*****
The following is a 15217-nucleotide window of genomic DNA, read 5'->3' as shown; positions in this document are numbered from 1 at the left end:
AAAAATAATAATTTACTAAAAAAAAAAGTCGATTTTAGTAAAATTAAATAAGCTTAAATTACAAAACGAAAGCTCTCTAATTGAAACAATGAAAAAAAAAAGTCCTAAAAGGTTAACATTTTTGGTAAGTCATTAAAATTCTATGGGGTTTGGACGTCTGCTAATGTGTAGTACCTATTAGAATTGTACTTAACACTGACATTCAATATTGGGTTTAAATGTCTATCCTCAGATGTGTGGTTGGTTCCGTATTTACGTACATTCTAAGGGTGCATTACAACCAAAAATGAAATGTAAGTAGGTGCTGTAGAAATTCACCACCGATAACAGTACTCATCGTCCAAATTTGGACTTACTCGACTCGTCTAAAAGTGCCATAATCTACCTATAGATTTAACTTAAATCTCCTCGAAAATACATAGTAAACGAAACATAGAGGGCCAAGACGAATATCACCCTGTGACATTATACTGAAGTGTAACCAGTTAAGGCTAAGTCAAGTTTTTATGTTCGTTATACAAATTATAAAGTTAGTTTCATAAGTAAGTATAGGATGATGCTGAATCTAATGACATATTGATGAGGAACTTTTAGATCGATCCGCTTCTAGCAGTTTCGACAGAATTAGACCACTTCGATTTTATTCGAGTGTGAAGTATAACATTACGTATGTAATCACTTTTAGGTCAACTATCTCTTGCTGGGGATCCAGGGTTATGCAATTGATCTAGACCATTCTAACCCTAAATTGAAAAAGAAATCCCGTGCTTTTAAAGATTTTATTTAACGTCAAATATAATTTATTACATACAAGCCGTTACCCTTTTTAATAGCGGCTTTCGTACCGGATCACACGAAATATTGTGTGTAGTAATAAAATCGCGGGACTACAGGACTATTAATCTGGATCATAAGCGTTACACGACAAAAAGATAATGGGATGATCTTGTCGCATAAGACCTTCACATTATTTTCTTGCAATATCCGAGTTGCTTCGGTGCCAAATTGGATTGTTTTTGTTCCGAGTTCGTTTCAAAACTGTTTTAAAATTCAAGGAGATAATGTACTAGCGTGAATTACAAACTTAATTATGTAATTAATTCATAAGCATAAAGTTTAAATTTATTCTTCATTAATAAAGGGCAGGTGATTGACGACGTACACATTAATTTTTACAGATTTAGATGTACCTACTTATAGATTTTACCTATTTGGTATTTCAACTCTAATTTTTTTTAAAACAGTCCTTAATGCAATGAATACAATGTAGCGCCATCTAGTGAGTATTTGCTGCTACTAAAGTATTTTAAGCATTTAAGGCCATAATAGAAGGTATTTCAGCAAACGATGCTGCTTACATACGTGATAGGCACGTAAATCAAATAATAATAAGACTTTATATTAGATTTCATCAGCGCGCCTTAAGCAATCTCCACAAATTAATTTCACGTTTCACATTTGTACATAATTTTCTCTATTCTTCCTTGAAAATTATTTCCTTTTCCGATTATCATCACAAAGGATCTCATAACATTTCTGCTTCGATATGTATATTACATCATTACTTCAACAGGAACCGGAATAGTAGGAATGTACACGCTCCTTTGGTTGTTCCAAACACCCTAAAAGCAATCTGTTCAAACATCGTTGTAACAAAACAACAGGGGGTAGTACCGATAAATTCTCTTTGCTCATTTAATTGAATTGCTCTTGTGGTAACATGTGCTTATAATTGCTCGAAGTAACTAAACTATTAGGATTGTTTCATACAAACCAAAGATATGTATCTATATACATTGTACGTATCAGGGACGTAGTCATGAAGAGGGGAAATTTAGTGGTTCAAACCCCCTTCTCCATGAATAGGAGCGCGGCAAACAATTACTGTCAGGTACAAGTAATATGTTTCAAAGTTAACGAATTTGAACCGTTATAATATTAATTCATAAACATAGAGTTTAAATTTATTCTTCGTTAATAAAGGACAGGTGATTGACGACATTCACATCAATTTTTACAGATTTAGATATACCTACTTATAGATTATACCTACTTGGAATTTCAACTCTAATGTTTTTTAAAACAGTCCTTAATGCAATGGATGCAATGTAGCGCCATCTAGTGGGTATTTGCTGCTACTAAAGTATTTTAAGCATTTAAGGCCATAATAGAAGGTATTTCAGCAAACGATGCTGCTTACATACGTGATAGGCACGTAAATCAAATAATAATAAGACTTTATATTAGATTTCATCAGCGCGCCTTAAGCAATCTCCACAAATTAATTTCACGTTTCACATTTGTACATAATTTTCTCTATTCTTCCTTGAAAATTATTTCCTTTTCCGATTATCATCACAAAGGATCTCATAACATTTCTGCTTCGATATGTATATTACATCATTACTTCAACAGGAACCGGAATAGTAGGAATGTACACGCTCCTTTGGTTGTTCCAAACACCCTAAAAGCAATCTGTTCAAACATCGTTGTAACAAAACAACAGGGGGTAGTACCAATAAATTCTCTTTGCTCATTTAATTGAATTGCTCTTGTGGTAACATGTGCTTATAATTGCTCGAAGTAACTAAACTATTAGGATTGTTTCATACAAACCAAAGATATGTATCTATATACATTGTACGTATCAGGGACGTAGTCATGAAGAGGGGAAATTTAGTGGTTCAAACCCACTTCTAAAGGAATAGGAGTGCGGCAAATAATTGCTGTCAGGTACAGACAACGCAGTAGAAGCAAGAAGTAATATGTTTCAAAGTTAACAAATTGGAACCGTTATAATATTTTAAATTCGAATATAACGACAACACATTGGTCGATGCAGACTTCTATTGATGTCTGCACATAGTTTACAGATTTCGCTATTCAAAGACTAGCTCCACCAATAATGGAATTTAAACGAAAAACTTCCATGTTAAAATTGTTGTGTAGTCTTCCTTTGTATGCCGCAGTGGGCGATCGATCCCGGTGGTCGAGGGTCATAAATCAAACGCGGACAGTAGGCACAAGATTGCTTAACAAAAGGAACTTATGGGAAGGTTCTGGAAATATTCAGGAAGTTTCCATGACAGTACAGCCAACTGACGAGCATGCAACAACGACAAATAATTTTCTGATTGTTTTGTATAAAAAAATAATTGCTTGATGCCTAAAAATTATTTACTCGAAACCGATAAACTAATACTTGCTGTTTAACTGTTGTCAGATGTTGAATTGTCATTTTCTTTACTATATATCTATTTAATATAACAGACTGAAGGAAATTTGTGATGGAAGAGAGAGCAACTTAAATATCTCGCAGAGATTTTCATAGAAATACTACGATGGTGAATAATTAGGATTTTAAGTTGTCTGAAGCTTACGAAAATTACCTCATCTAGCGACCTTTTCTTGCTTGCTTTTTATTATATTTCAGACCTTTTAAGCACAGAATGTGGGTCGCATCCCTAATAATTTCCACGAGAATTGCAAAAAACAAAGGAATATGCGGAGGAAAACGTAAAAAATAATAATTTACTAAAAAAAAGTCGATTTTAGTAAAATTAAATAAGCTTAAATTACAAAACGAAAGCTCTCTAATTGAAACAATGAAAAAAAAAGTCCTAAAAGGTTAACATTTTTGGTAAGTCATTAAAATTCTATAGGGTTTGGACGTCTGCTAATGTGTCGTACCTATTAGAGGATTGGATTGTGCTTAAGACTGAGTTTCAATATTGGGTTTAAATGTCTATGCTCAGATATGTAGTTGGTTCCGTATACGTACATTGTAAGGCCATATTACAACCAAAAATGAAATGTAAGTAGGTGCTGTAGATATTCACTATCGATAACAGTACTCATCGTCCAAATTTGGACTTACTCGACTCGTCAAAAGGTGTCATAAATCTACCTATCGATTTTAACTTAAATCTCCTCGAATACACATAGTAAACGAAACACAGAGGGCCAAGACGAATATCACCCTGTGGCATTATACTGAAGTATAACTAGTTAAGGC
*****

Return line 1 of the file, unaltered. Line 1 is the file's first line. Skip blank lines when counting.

The following is a 15217-nucleotide window of genomic DNA, read 5'->3' as shown; positions in this document are numbered from 1 at the left end: